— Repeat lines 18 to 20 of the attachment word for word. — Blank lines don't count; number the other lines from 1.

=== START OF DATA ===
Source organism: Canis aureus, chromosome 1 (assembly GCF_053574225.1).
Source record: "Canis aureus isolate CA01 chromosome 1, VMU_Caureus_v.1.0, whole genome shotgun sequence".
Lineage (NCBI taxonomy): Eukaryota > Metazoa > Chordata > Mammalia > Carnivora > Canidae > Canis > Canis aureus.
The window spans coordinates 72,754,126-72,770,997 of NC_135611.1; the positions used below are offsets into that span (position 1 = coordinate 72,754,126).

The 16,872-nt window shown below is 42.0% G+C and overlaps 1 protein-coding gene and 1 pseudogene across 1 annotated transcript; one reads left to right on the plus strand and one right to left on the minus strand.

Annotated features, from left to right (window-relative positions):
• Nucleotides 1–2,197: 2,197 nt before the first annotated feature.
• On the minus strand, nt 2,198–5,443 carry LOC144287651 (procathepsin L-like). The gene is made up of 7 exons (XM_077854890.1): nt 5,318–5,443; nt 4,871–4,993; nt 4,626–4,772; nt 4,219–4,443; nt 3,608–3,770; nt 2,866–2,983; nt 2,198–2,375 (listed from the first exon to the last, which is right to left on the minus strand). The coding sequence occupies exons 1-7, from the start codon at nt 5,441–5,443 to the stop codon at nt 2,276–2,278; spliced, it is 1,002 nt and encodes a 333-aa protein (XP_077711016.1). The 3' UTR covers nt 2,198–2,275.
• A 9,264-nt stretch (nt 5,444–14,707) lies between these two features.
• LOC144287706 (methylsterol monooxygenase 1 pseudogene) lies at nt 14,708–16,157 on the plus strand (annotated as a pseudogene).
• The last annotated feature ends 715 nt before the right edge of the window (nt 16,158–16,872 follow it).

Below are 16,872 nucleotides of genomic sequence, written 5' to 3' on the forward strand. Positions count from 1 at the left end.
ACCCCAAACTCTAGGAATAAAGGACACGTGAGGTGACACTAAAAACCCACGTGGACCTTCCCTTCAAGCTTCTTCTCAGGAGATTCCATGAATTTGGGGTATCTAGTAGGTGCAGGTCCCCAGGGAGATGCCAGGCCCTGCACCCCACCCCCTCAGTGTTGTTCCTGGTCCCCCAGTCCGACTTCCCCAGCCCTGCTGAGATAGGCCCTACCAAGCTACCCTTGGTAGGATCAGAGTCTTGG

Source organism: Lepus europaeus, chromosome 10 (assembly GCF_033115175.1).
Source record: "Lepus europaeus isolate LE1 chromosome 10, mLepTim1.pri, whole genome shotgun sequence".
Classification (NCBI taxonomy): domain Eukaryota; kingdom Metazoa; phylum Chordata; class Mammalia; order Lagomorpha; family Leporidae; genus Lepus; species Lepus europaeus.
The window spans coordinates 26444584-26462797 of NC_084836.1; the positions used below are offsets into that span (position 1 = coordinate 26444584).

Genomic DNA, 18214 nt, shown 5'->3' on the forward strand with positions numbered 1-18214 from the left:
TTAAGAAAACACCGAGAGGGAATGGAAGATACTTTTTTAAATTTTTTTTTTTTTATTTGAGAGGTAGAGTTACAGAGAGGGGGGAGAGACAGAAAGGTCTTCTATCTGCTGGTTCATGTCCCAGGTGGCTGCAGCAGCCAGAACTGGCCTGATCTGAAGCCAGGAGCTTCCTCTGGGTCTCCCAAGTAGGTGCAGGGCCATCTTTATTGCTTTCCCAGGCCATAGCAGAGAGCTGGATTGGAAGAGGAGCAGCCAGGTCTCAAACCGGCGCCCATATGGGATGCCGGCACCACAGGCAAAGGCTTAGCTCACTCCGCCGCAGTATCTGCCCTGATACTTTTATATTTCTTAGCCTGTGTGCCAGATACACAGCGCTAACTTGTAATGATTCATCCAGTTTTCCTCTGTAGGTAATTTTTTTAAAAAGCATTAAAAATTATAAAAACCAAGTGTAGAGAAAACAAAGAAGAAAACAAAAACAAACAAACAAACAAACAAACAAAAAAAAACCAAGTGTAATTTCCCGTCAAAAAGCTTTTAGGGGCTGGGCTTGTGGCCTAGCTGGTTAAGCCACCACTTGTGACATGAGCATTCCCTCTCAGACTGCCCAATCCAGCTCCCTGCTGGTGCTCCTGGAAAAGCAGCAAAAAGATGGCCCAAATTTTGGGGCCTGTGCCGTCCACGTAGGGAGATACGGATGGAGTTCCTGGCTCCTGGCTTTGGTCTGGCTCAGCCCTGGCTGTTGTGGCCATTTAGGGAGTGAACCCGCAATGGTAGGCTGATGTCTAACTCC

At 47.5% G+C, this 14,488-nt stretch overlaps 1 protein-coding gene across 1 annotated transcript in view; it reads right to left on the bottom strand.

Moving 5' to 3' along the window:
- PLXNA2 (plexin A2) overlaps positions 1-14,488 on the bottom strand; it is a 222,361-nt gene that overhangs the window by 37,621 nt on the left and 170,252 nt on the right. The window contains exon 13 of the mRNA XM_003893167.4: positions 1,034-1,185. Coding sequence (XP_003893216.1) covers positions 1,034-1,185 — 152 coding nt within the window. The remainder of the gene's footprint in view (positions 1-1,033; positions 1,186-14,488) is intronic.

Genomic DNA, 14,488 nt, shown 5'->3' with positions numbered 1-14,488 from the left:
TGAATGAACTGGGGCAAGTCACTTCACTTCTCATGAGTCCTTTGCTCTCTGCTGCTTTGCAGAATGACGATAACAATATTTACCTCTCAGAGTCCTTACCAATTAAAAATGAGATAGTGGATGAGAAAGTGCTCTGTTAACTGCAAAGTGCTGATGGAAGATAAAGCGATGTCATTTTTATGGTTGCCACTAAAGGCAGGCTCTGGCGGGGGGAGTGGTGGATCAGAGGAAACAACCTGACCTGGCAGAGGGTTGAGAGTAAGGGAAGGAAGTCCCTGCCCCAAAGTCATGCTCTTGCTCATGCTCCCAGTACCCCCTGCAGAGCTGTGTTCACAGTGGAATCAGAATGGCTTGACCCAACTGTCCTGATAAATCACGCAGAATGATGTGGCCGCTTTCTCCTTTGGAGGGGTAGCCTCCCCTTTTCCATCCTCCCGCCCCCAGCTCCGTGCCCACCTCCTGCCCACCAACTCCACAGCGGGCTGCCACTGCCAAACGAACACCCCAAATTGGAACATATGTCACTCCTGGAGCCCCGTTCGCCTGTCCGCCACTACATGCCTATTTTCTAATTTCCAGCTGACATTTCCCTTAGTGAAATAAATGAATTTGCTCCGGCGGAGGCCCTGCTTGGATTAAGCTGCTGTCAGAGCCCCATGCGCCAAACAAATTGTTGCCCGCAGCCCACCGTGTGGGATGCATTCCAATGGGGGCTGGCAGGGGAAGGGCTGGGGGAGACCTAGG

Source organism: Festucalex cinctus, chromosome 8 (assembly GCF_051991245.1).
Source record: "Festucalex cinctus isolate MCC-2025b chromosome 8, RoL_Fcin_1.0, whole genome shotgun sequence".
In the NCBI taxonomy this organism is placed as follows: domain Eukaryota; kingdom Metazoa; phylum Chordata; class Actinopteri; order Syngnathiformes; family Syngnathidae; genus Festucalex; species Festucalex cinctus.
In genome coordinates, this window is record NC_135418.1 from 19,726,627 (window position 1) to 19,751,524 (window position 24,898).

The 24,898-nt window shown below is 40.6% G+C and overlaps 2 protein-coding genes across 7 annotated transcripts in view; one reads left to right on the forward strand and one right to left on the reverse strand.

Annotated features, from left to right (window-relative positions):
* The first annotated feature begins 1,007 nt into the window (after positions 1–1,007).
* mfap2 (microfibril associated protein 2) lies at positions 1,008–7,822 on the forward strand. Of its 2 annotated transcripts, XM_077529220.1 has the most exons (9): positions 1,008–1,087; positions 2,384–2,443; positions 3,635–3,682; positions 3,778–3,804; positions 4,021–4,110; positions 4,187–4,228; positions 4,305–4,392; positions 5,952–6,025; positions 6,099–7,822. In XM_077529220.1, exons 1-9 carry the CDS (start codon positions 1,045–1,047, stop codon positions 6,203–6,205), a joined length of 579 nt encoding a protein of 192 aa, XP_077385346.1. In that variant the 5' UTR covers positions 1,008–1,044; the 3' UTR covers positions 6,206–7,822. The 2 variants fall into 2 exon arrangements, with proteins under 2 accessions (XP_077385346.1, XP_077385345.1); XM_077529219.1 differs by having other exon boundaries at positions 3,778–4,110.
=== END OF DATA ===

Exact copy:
Genomic DNA, 18214 nt, shown 5'->3' on the forward strand with positions numbered 1-18214 from the left:
TTAAGAAAACACCGAGAGGGAATGGAAGATACTTTTTTAAATTTTTTTTTTTTTATTTGAGAGGTAGAGTTACAGAGAGGGGGGAGAGACAGAAAGGTCTTCTATCTGCTGGTTCATGTCCCAGGTGGCTGCAGCAGCCAGAACTGGCCTGATCTGAAGCCAGGAGCTTCCTCTGGGTCTCCCAAGTAGGTGCAGGGCCATCTTTATTGCTTTCCCAGGCCATAGCAGAGAGCTGGATTGGAAGAGGAGCAGCCAGGTCTCAAACCGGCGCCCATATGGGATGCCGGCACCACAGGCAAAGGCTTAGCTCACTCCGCCGCAGTATCTGCCCTGATACTTTTATATTTCTTAGCCTGTGTGCCAGATACACAGCGCTAACTTGTAATGATTCATCCAGTTTTCCTCTGTAGGTAATTTTTTTAAAAAGCATTAAAAATTATAAAAACCAAGTGTAGAGAAAACAAAGAAGAAAACAAAAACAAACAAACAAACAAACAAACAAAAAAAAACCAAGTGTAATTTCCCGTCAAAAAGCTTTTAGGGGCTGGGCTTGTGGCCTAGCTGGTTAAGCCACCACTTGTGACATGAGCATTCCCTCTCAGACTGCCCAATCCAGCTCCCTGCTGGTGCTCCTGGAAAAGCAGCAAAAAGATGGCCCAAATTTTGGGGCCTGTGCCGTCCACGTAGGGAGATACGGATGGAGTTCCTGGCTCCTGGCTTTGGTCTGGCTCAGCCCTGGCTGTTGTGGCCATTTAGGGAGTGAACCCGCAATGGTAGGCTGATGTCTAACTCC

At 47.5% G+C, this 14,488-nt stretch overlaps 1 protein-coding gene across 1 annotated transcript in view; it reads right to left on the bottom strand.